On appeal,2 Galdo argues that the trial court erred by determining that a claim of adverse possession cannot lie against the City for the Property because (1) the Property was dedicated to public use and (2) the City was an agent of the Commonwealth when it condemned the Property in the 1970s. Galdo argues that the trial court erred by determining that the City did not waive its immunity defense by not raising it in a new matter to Galdo's counterclaim. Galdo further argues that the coordinate jurisdiction rule prevented the trial court from finding the City immune, because another judge denied summary judgment to the City and the City presented no additional evidence after the summary judgment stage. Finally, Galdo argues that he met all the elements of adverse possession and, therefore, acquired title to the Galdo Parcel.
In response, the City argues that it was immune from a claim of adverse possession, both because it condemned the Property at the Commonwealth's behest and because it held the Property for public use. The City further argues that this Court should reject an adverse possession claim that is based on unlawful conduct and that the coordinate jurisdiction rule is inapplicable because the standard in a motion for summary judgment is distinct from the standard in a bench trial.
A. Claims of Adverse Possession Against Municipalities
The primary issue in the instant appeal is whether a claim of adverse possession can lie against the City, a municipality, when the City's only use of the Property during the statutory period was to hold the Property for possible future sale. As mentioned above, the City seeks the protection that the Commonwealth enjoys from claims of adverse possession. The rule in Pennsylvania that “a claim of title by adverse possession does not lie against Commonwealth property,” originates from the doctrine nullum tempus occurrit regi, which means “[t]ime does not run against the king.” Dep't of Transp. v. J. W. Bishop & Co., 497 Pa. 58, 439 A.2d 101, 103 (1981). The General Assembly has codified the preclusion of claims of adverse possession against the Commonwealth:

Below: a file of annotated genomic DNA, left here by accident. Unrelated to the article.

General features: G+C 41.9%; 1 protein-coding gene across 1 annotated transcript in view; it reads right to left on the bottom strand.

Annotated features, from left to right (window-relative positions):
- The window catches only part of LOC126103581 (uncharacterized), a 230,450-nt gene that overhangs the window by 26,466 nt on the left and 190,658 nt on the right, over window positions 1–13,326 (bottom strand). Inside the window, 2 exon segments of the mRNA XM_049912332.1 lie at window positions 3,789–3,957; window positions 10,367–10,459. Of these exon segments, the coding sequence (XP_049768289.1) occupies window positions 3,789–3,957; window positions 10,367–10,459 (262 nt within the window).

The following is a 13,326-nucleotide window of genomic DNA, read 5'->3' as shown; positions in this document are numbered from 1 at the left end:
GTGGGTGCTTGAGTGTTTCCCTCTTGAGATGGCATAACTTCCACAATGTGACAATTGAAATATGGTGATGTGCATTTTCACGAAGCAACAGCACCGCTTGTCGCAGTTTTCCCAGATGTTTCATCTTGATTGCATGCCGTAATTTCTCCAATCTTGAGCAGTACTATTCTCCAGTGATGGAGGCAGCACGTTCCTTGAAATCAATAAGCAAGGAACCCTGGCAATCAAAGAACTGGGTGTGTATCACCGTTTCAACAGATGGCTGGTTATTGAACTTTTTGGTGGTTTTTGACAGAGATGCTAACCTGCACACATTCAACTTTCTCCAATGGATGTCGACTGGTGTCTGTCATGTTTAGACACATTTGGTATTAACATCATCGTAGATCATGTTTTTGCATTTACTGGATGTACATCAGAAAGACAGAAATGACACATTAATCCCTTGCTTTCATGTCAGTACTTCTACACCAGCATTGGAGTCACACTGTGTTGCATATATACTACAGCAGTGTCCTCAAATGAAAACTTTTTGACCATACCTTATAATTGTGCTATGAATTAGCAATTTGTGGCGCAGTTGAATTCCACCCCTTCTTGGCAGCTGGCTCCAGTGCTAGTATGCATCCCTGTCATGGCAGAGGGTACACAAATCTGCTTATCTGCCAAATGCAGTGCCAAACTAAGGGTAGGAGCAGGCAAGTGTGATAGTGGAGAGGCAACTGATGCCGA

Nothing contained in this act shall be construed to give any title to any lands by a claim of title adverse to that of the Commonwealth of Pennsylvania, and no claim of title adverse to the Commonwealth of Pennsylvania shall be made or recorded under the provisions of this act.
Act of May 31, 1901, P.L. 352, 68 P.S. § 88.
In Evans v. Erie County, 66 Pa. 222 (1870), the Pennsylvania Supreme Court addressed adverse possession in the context of a fact pattern similar to the instant case. In Evans, the Borough of Erie brought an ejectment action against the defendant-possessor, James Evans, who, for over thirty-one years, adversely possessed a strip of land owned by the Borough. Our Supreme Court held that the Borough of Erie was susceptible to a claim of title by adverse possession. In so doing, the Court limited the nullum tempus doctrine to claims against the Commonwealth:
That the Statute of Limitations runs against a county or other municipal corporation, we think cannot be doubted. The prerogative is that of the sovereign alone: Nullum tempus occurrit reipublicae. Her grantees, though artificial bodies created by her, are in the same category with natural persons.
Evans, 66 Pa. at 228.3 Because the doctrine was available to the sovereign (the Commonwealth) alone, the Supreme Court held that Evans successfully obtained title to the strip of land through adverse possession. Thus, applying Evans, political subdivisions, such as counties, townships, municipalities, and boroughs, are not immune from claims of adverse possession, although the Commonwealth is. Torch v. Constantino, 227 Pa.Super. 427, 323 A.2d 278, 279 (1974). Moreover, claims of title by adverse possession cannot be made against any entity, public or private, where the land in question is devoted to public use. Bruker v. Burgess & Town Council of Borough of Carlisle, 376 Pa. 330, 102 A.2d 418, 422 (1954); Torch, 323 A.2d at 279.
In concluding that Galdo could not claim title by adverse possession, the trial court relied upon the Superior Court's decision in Torch and our decision in Lysicki v. Montour School District, 701 A.2d 630 (Pa. Cmwlth. 1997). Neither Torch, which concerned property determined to be held for public use, nor Lysicki, which concerned property determined to be held in furtherance of the Commonwealth's responsibility to provide education, however, support this conclusion.